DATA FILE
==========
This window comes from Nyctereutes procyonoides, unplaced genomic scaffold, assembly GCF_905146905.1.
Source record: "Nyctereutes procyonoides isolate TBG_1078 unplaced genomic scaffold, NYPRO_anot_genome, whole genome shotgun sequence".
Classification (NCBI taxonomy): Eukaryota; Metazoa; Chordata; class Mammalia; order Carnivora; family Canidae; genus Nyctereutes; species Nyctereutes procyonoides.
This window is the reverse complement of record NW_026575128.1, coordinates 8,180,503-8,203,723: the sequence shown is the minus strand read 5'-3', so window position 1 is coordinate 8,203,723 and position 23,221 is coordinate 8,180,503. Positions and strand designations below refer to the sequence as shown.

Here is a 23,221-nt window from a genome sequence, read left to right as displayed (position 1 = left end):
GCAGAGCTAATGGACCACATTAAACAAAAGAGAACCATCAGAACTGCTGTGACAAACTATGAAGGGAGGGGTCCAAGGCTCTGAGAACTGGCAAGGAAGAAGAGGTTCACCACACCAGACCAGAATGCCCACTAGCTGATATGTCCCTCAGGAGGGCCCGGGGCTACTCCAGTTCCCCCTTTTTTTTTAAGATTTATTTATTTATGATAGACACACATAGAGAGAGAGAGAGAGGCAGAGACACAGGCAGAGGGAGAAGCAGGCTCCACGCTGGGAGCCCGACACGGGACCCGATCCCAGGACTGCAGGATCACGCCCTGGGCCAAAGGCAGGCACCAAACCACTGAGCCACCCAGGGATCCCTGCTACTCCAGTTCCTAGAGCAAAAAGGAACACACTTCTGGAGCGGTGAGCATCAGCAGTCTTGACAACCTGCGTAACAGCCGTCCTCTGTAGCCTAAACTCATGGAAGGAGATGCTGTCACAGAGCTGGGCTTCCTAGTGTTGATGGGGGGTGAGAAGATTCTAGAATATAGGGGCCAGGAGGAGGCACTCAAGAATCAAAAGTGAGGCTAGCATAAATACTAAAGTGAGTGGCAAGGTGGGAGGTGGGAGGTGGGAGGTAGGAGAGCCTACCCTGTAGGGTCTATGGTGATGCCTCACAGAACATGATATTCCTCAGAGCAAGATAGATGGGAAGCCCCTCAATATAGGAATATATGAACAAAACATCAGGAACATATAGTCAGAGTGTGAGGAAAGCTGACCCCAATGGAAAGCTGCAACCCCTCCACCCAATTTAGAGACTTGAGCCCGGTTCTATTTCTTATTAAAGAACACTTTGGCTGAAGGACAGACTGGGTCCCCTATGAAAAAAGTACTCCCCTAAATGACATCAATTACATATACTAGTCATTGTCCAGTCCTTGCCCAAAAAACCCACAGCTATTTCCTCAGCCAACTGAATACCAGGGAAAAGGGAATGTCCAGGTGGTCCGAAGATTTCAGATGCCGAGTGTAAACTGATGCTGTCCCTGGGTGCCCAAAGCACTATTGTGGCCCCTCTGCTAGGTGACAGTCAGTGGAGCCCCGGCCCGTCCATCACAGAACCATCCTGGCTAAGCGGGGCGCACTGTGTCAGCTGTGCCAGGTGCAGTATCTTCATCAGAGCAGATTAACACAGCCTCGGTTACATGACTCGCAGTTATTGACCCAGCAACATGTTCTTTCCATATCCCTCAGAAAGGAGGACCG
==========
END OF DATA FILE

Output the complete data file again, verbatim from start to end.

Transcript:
This window comes from Nyctereutes procyonoides, unplaced genomic scaffold, assembly GCF_905146905.1.
Source record: "Nyctereutes procyonoides isolate TBG_1078 unplaced genomic scaffold, NYPRO_anot_genome, whole genome shotgun sequence".
Classification (NCBI taxonomy): Eukaryota; Metazoa; Chordata; class Mammalia; order Carnivora; family Canidae; genus Nyctereutes; species Nyctereutes procyonoides.
This window is the reverse complement of record NW_026575128.1, coordinates 8,180,503-8,203,723: the sequence shown is the minus strand read 5'-3', so window position 1 is coordinate 8,203,723 and position 23,221 is coordinate 8,180,503. Positions and strand designations below refer to the sequence as shown.

Here is a 23,221-nt window from a genome sequence, read left to right as displayed (position 1 = left end):
GCAGAGCTAATGGACCACATTAAACAAAAGAGAACCATCAGAACTGCTGTGACAAACTATGAAGGGAGGGGTCCAAGGCTCTGAGAACTGGCAAGGAAGAAGAGGTTCACCACACCAGACCAGAATGCCCACTAGCTGATATGTCCCTCAGGAGGGCCCGGGGCTACTCCAGTTCCCCCTTTTTTTTTAAGATTTATTTATTTATGATAGACACACATAGAGAGAGAGAGAGAGGCAGAGACACAGGCAGAGGGAGAAGCAGGCTCCACGCTGGGAGCCCGACACGGGACCCGATCCCAGGACTGCAGGATCACGCCCTGGGCCAAAGGCAGGCACCAAACCACTGAGCCACCCAGGGATCCCTGCTACTCCAGTTCCTAGAGCAAAAAGGAACACACTTCTGGAGCGGTGAGCATCAGCAGTCTTGACAACCTGCGTAACAGCCGTCCTCTGTAGCCTAAACTCATGGAAGGAGATGCTGTCACAGAGCTGGGCTTCCTAGTGTTGATGGGGGGTGAGAAGATTCTAGAATATAGGGGCCAGGAGGAGGCACTCAAGAATCAAAAGTGAGGCTAGCATAAATACTAAAGTGAGTGGCAAGGTGGGAGGTGGGAGGTGGGAGGTAGGAGAGCCTACCCTGTAGGGTCTATGGTGATGCCTCACAGAACATGATATTCCTCAGAGCAAGATAGATGGGAAGCCCCTCAATATAGGAATATATGAACAAAACATCAGGAACATATAGTCAGAGTGTGAGGAAAGCTGACCCCAATGGAAAGCTGCAACCCCTCCACCCAATTTAGAGACTTGAGCCCGGTTCTATTTCTTATTAAAGAACACTTTGGCTGAAGGACAGACTGGGTCCCCTATGAAAAAAGTACTCCCCTAAATGACATCAATTACATATACTAGTCATTGTCCAGTCCTTGCCCAAAAAACCCACAGCTATTTCCTCAGCCAACTGAATACCAGGGAAAAGGGAATGTCCAGGTGGTCCGAAGATTTCAGATGCCGAGTGTAAACTGATGCTGTCCCTGGGTGCCCAAAGCACTATTGTGGCCCCTCTGCTAGGTGACAGTCAGTGGAGCCCCGGCCCGTCCATCACAGAACCATCCTGGCTAAGCGGGGCGCACTGTGTCAGCTGTGCCAGGTGCAGTATCTTCATCAGAGCAGATTAACACAGCCTCGGTTACATGACTCGCAGTTATTGACCCAGCAACATGTTCTTTCCATATCCCTCAGAAAGGAGGACCG